The separated carbon nanotube fibers of this invention impart significant strength and stiffness to the materials. These new elastomer nanotube filler materials can improve the frictional, adhesive, cohesive, noise and vibration, rolling resistance, tear, wear, fatigue and crack resistance, hysteresis, large strain effects (Mullins effect), small strain effects (Payne effect) and oscillation or frequency properties and swelling resistance to oil of the elastomers and elastomer compounds. This change in properties will be beneficial for applications such as tires or other fabricated rubber or rubber compounded parts. It will also have further benefits in terms of sustainability such as lower emissions in overall tire manufacturing, better fuel economy due to enhanced properties, and less tires in the landfills due to extended tire lifetimes.
 A carbon nanotube/elastomer composite according to the invention, exhibits improved resistance to creep under load and a slower rate of strain recovery after load by at least 10% compared to similar elastomer composites without discrete carbon nanotubes. The invention thus meets the need for improved green strength in profile extrusions of rubber goods such as grooved belts, wiper blades, and improved dimensional tolerances in moulded goods. For profile extrusions green strength is the resistance to deformation after exiting the die and before significant crosslinking has occurred to retain the shape. A measure of green strength is the resistance to flow under load, i.e. creep. Creep is determined by applying a constant load to a specimen and measuring the deformation with time. In molded rubber goods, particularly with complex shapes, it is desirable to maintain good dimensional tolerances. The present invention allows improved dimensional tolerances due to less strain recovery upon release of the mold pressure.
 The compounding and vulcanization (curing) may be performed as known to any artisan (see e.g. Encyclopedia of Polymer Science and Engineering, Vol. 4, p. 66 et seq. (Compounding) and Vol. 17, p. 666 et seq. (Vulcanization)). Typically such vulcanization is performed at a temperature in the range of from 100 to 200° C., preferably 130 to 180° C. In one embodiment the preparation of a polymer vulcanizate comprises subjecting the inventive composition to a vulcanization during fabrication and/or form fixing such as injection or extrusion molding.
 The following examples illustrate the present invention. Elements of the examples can and should be construed within the specific context of the example but also within the general framework of the present disclosure.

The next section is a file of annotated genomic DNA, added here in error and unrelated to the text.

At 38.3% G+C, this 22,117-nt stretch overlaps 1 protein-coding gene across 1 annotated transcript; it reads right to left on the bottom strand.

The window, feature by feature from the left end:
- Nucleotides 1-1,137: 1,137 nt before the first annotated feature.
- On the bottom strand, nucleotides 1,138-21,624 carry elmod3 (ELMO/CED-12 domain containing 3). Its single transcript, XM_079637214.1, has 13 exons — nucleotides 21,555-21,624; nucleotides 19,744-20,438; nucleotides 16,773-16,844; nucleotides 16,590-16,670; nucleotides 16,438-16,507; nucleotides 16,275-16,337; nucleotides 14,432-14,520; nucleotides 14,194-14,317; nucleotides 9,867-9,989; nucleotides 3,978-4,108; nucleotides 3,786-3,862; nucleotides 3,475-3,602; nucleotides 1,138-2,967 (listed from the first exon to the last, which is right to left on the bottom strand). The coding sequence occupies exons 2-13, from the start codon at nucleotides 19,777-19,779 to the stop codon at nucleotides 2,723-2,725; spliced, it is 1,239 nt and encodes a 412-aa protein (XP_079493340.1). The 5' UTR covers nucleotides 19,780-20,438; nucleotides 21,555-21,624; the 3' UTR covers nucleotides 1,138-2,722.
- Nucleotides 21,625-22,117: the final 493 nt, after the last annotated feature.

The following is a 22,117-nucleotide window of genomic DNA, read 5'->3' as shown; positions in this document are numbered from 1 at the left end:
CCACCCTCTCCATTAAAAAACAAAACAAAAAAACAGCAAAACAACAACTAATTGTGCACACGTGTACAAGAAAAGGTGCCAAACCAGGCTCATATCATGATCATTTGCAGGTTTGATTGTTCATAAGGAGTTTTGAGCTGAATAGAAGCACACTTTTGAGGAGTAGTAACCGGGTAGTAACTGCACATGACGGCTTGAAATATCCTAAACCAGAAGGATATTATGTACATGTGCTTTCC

Illustrative Process for Producing Discrete Oxidized Carbon Nanotubes
 3 liters of sulfuric acid, 97 percent sulfuric acid and 3 percent water, and 1 liter of concentrated nitric acid containing 70 percent nitric acid and 3 percent water, are added into a 10 liter temperature controlled reaction vessel fitted with a sonicator and stirrer. 40 grams of non-discrete carbon nanotubes, grade Flowtube 9000 from CNano corporation, are loaded into the reactor vessel while stirring the acid mixture and the temperature maintained at 30° C. The sonicator power is set at 130-150 watts and the reaction is continued for three hours.
 After 3 hours the viscous solution is transferred to a filter with a 5 micron filter mesh and much of the acid mixture removed by filtering using a 100 psi pressure.
 The filter cake is washed one time with four liters of deionized water followed by one wash of four liters of an ammonium hydroxide solution at pH greater than 9 and then two more washes with four liters of deionized water. The resultant pH of the final wash is 4.5.
 A small sample of the filter cake is dried in vacuum at 100° C. for four hours and a thermogravimetric analysis taken as described previously. The amount of oxidized species on the fiber is 8 percent weight and the average aspect ratio as determined by scanning electron microscopy is 60.
Illustrative Method for Making a Dispersion of Discrete Nanotubes
 The discrete oxidized carbon nanotubes (CNT) obtained in Example 1 are added in wet form to water to form a concentration by weight of 1 percent and the pH is adjusted to 9 using ammonium hydroxide. Sodium dodecylbenzene sulfonic acid and is added at a concentration 1.25 times the mass of oxidized carbon nanotubes. The solution is sonicated while stirring until the CNT's are fully dispersed in the solution.
 Full dispersion of individual tubes is defined when the UV absorption at 500 nm is above 1.2 absorption units (an absorbance unit is defined as A.sub.λ=log10(I0/I), wherein A.sub.λ is the absorbance at wavelength λ, Io is the intensity of the light before entering the sample and I is the intensity of the light after passing through the sample) for a concentration of 2.5×10 -5 g CNT/ml (compared to the same composition without nanotubes).
Illustrative Example for Making a Dispersion and Coagulation
 The discrete oxidized carbon nanotubes (CNT) in wet form are added to water to form a concentration by weight of 1 percent and the pH is adjusted to 9 using ammonium hydroxide. Sodium dodecylbenzene sulfonic acid and is added at a concentration 1.25 times the mass of oxidized carbon nanotubes. The solution is sonicated while stirring until the CNT are fully dispersed in the solution. Full dispersion of individual tubes is defined when the UV absorption at 500 nm is above 1.2 absorption units for a concentration of 2.5×10-5 g CNT/ml.